Can dogs be racist? Can they judge? Can they use their nose? These are some of the questions addressed in a new book by two leading dog behaviourists called Dogs, Racism and the Law.
The book, which is written for lay people, offers advice on how to avoid dog racism and how to report incidents of dog abuse when they do occur. The authors, Dr Mark Bekoff, a well-known author of animal behaviour and Dr Ian Dunbar, a professor of dog behaviour, are also in the midst of a campaign to introduce a new law to prevent discrimination against dogs.
The authors explain how humans are “not quite the same as dogs” but that the differences are not as great as many people assume. They write: “Humans are just not quite the same as dogs. They are not entirely rational, do not respond in a similar fashion to the same thing, they do not reason like we do. This is a common misperception that causes many of us to believe that we are a lot like dogs and so we have some rights to apply to them as well as we do to our own kind.”
The authors make clear that in general terms the law and legal definitions of human discrimination are not the same as those applied to other species. “Dogs do not have the same legal rights as humans. The same actions that can be lawful in human society can be unlawful in dog society. For example, if I kick a dog on the street and the dog bites me, I could be legally liable for damages. If I kick a human on the street and they bite me, I cannot be liable. If my dog attacks another dog and a human is involved, I am not legally liable, and this is because the dog is not a legal person. If the dog is a legal person, that is, if it has the rights of a person to be equal to a human, then I have some degree of responsibility for the attack.”
But if a human commits an act of discrimination against a dog, is that action unlawful?
Dr Bekoff explains: “In a country like the UK we have a specific law that covers this kind of thing. People have a legal responsibility to not commit hate speech against a minority group. That is, people are forbidden to make speech that promotes discrimination or hatred. This includes speech that would treat one minority group differently from another. If I am talking about my favourite hobby horse, the right to discriminate against dogs, I would not be able to do that. This is called hate speech, and we have a law against it.”
However, he concedes that in many cases the law will not reach to apply to other species: “In the UK, if I am in a public place and I kick a dog or yell at a dog I can be prosecuted. If a dog bites someone, I am not prosecuted unless that person is a member of a minority group. If the dog is a member of a minority group and bites someone of that group, then I am not prosecuted for the attack. In general, in the UK, if I am walking down the street with my dog and a member of another minority group bites me, I would not be prosecuted. If I am walking down the street with my dog and a dog of another group bites me, that is an attack and I would be prosecuted. This is known as the ‘bite defence’.”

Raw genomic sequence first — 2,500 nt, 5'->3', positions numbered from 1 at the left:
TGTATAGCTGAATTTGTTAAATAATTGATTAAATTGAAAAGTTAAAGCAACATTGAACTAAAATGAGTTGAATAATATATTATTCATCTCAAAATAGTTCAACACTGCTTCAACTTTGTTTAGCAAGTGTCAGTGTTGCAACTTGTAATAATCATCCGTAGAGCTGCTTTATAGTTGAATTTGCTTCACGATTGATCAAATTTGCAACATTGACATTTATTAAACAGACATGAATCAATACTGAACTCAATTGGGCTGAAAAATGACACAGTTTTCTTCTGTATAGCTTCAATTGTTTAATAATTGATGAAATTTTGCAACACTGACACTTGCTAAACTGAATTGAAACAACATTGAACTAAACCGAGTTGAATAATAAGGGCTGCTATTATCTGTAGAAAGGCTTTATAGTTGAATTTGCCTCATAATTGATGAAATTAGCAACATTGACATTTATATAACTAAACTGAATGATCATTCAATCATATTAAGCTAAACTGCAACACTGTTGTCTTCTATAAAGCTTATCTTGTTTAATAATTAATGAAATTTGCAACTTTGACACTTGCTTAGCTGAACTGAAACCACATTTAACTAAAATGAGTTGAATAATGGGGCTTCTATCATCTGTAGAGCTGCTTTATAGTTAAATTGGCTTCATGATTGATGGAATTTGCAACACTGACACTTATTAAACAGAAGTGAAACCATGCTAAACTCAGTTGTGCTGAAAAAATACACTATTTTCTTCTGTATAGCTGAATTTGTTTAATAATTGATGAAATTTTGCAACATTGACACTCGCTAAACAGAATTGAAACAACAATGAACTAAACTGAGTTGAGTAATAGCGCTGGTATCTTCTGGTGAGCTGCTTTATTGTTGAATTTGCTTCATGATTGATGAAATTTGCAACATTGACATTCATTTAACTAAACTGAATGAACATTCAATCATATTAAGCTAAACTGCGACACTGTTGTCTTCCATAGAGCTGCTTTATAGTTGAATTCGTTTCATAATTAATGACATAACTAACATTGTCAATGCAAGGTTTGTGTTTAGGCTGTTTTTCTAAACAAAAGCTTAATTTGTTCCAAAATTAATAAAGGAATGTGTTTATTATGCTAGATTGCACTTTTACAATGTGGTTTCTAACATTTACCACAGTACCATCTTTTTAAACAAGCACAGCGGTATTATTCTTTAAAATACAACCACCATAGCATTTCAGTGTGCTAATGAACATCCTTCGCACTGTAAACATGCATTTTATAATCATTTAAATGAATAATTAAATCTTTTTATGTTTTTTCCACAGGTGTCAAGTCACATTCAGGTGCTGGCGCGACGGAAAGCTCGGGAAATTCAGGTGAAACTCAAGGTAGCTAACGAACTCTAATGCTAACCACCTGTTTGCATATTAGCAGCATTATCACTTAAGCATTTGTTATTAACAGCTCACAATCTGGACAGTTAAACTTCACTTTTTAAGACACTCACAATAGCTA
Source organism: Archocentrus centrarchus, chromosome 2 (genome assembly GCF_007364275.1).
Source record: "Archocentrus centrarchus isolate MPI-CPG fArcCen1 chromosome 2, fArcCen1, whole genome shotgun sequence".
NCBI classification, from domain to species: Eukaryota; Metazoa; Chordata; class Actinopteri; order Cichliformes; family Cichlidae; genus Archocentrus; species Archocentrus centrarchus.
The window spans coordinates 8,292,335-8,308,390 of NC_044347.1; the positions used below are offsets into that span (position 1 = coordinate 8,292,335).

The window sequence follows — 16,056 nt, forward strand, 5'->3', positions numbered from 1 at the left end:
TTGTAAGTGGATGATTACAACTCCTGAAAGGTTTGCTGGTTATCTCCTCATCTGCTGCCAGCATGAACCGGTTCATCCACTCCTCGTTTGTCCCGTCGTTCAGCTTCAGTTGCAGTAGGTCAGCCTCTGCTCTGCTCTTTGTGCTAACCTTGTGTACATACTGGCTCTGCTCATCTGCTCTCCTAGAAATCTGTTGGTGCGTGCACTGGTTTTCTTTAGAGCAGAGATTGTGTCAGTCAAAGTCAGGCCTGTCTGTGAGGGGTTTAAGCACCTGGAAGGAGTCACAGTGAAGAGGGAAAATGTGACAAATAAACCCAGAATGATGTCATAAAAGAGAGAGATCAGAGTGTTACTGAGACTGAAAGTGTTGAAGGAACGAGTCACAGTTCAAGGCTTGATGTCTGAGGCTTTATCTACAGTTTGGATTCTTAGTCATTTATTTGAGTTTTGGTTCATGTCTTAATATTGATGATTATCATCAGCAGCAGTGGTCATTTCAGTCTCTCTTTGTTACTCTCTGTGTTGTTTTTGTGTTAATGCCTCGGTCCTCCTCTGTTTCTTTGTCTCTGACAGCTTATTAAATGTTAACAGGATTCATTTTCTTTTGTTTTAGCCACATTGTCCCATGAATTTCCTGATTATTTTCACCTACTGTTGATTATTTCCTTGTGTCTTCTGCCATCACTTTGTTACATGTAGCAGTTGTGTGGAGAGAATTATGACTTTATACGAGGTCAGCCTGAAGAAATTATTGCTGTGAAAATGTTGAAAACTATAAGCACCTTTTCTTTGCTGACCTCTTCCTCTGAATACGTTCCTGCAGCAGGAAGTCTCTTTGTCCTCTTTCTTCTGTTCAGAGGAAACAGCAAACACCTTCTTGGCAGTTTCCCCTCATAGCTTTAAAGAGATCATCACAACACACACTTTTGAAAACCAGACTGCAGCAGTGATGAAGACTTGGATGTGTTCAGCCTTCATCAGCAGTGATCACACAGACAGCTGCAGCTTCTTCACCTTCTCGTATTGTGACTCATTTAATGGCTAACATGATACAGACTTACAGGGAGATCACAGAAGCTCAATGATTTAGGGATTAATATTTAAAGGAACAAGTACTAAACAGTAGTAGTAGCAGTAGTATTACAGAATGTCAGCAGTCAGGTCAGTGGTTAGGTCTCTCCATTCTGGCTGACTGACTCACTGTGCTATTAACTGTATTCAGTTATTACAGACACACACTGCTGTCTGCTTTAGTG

So the law will not always stop people from discriminating against their pets. What about other countries?
“The law is different in different countries. In many countries, it is unlawful to attack a dog, regardless of what it is. For example, in most countries, it is unlawful to attack a dog with a machete. But in most countries, there is no law against attacking a dog with a fist. So, for example, if I kick a dog on the street, and the dog bites me, I can be prosecuted for the attack. But if I kick a dog on the street and the dog bites someone else, I cannot be prosecuted for the attack.”
In a country such as the UK, it is important that we treat our animals like fellow citizens: “We should apply the same legal principles and concepts to both humans and dogs. But when we say that we treat dogs the same as people, we have to apply a different set of legal principles to dogs. In other words, dogs do not have the same legal rights as humans. And, in general, the law will not always reach to apply to animals.”
Dr Dunbar also explains: “You can say that we treat dogs the same as people in a lot of ways but in one important sense we do not. The main reason is that they are not rational. Humans can reason and decide whether or not to do things. But dogs do not have that ability. This is an important distinction because if we treat dogs the same as people, this means that dogs can make the same decisions we can make. We can also have the same rights and responsibilities as they do. This is something we should not do because we should not assume that dogs can make the same decisions we can make, nor should we assume they can have the same rights and responsibilities we can have.
“Humans can reason and decide whether or not to do things. But dogs do not have that ability. This is an important distinction because if we treat dogs the same as people, this means that dogs can make the same decisions we can make. We can also have the same rights and responsibilities as they do. This is something we should not do because we should not assume that dogs can make the same decisions we can make, nor should we assume they can have the same rights and responsibilities we can have.”
Dogs also have some physical limitations. “If you compare the body of a person to that of a dog, there are differences that are significant. For example, dogs do not have the ability to talk and so they cannot explain what they are feeling. If I have a problem and I yell at my dog, I am not going to have a response. I can